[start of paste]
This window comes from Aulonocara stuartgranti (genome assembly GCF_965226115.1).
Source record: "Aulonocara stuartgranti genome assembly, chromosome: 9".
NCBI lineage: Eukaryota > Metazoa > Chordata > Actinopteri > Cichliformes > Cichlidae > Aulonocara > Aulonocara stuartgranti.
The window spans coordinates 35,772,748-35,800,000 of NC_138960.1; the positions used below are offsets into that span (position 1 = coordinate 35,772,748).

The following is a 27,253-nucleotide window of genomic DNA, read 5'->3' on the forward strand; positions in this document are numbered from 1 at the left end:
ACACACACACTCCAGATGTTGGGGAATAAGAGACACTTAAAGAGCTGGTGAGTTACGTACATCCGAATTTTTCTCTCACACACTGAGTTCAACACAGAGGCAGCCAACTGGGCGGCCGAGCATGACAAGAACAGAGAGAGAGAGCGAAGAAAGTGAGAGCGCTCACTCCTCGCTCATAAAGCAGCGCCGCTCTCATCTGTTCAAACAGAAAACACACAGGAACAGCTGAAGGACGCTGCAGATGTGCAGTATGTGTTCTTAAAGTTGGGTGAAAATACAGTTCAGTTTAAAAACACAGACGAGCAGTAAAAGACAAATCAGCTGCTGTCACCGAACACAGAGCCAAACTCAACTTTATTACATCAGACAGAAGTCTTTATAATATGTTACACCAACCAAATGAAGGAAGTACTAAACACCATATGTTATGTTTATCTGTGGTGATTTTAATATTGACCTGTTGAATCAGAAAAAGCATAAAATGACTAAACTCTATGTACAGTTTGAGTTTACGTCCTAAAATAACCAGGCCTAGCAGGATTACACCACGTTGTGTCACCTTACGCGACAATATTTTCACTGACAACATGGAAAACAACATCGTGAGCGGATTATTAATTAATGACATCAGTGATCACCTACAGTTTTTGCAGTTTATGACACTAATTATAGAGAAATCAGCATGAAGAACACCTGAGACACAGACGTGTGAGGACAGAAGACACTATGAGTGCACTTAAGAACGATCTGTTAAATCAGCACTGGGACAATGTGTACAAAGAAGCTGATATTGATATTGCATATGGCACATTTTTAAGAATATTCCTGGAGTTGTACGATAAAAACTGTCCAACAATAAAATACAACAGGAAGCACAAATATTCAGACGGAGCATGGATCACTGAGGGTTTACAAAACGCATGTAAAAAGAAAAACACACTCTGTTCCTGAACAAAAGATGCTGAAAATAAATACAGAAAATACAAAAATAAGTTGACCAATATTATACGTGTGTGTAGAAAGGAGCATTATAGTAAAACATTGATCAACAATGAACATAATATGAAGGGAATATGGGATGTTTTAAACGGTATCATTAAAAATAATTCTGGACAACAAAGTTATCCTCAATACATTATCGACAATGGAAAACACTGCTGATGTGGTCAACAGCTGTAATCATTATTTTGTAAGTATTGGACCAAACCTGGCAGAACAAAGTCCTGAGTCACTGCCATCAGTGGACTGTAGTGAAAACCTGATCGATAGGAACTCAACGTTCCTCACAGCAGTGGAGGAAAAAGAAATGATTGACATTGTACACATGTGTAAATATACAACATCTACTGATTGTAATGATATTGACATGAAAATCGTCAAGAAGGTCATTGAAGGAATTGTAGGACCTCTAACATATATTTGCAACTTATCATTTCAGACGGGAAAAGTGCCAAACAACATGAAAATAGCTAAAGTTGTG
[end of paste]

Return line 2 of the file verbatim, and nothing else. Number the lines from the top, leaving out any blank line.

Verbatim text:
Source record: "Aulonocara stuartgranti genome assembly, chromosome: 9".